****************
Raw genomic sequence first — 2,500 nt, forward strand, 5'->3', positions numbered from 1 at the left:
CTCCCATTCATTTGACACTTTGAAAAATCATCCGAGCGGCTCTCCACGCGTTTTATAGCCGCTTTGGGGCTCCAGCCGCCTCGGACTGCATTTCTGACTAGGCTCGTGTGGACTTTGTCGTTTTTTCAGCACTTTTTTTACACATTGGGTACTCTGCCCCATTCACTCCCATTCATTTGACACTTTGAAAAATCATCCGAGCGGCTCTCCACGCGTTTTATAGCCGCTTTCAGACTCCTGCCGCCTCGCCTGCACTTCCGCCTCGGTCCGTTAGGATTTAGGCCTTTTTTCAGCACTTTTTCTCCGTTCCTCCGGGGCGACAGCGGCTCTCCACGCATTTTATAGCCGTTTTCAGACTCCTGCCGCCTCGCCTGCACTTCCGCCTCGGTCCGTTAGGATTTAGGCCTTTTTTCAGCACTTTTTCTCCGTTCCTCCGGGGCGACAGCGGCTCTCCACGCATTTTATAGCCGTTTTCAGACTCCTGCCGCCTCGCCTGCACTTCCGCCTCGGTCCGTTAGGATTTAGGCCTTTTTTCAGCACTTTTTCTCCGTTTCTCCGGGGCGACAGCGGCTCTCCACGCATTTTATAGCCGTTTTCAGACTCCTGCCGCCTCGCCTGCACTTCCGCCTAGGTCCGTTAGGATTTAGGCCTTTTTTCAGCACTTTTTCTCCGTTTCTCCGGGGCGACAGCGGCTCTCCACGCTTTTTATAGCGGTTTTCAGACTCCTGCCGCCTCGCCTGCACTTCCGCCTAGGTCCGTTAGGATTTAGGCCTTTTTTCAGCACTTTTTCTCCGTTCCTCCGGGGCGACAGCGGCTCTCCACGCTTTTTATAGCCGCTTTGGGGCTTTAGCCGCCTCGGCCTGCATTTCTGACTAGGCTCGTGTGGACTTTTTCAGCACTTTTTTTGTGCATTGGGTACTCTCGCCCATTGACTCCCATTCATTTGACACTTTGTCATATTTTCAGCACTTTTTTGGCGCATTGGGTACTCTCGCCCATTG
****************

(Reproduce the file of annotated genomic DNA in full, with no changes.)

Raw genomic sequence first — 2,500 nt, forward strand, 5'->3', positions numbered from 1 at the left:
CTCCCATTCATTTGACACTTTGAAAAATCATCCGAGCGGCTCTCCACGCGTTTTATAGCCGCTTTGGGGCTCCAGCCGCCTCGGACTGCATTTCTGACTAGGCTCGTGTGGACTTTGTCGTTTTTTCAGCACTTTTTTTACACATTGGGTACTCTGCCCCATTCACTCCCATTCATTTGACACTTTGAAAAATCATCCGAGCGGCTCTCCACGCGTTTTATAGCCGCTTTCAGACTCCTGCCGCCTCGCCTGCACTTCCGCCTCGGTCCGTTAGGATTTAGGCCTTTTTTCAGCACTTTTTCTCCGTTCCTCCGGGGCGACAGCGGCTCTCCACGCATTTTATAGCCGTTTTCAGACTCCTGCCGCCTCGCCTGCACTTCCGCCTCGGTCCGTTAGGATTTAGGCCTTTTTTCAGCACTTTTTCTCCGTTCCTCCGGGGCGACAGCGGCTCTCCACGCATTTTATAGCCGTTTTCAGACTCCTGCCGCCTCGCCTGCACTTCCGCCTCGGTCCGTTAGGATTTAGGCCTTTTTTCAGCACTTTTTCTCCGTTTCTCCGGGGCGACAGCGGCTCTCCACGCATTTTATAGCCGTTTTCAGACTCCTGCCGCCTCGCCTGCACTTCCGCCTAGGTCCGTTAGGATTTAGGCCTTTTTTCAGCACTTTTTCTCCGTTTCTCCGGGGCGACAGCGGCTCTCCACGCTTTTTATAGCGGTTTTCAGACTCCTGCCGCCTCGCCTGCACTTCCGCCTAGGTCCGTTAGGATTTAGGCCTTTTTTCAGCACTTTTTCTCCGTTCCTCCGGGGCGACAGCGGCTCTCCACGCTTTTTATAGCCGCTTTGGGGCTTTAGCCGCCTCGGCCTGCATTTCTGACTAGGCTCGTGTGGACTTTTTCAGCACTTTTTTTGTGCATTGGGTACTCTCGCCCATTGACTCCCATTCATTTGACACTTTGTCATATTTTCAGCACTTTTTTGGCGCATTGGGTACTCTCGCCCATTG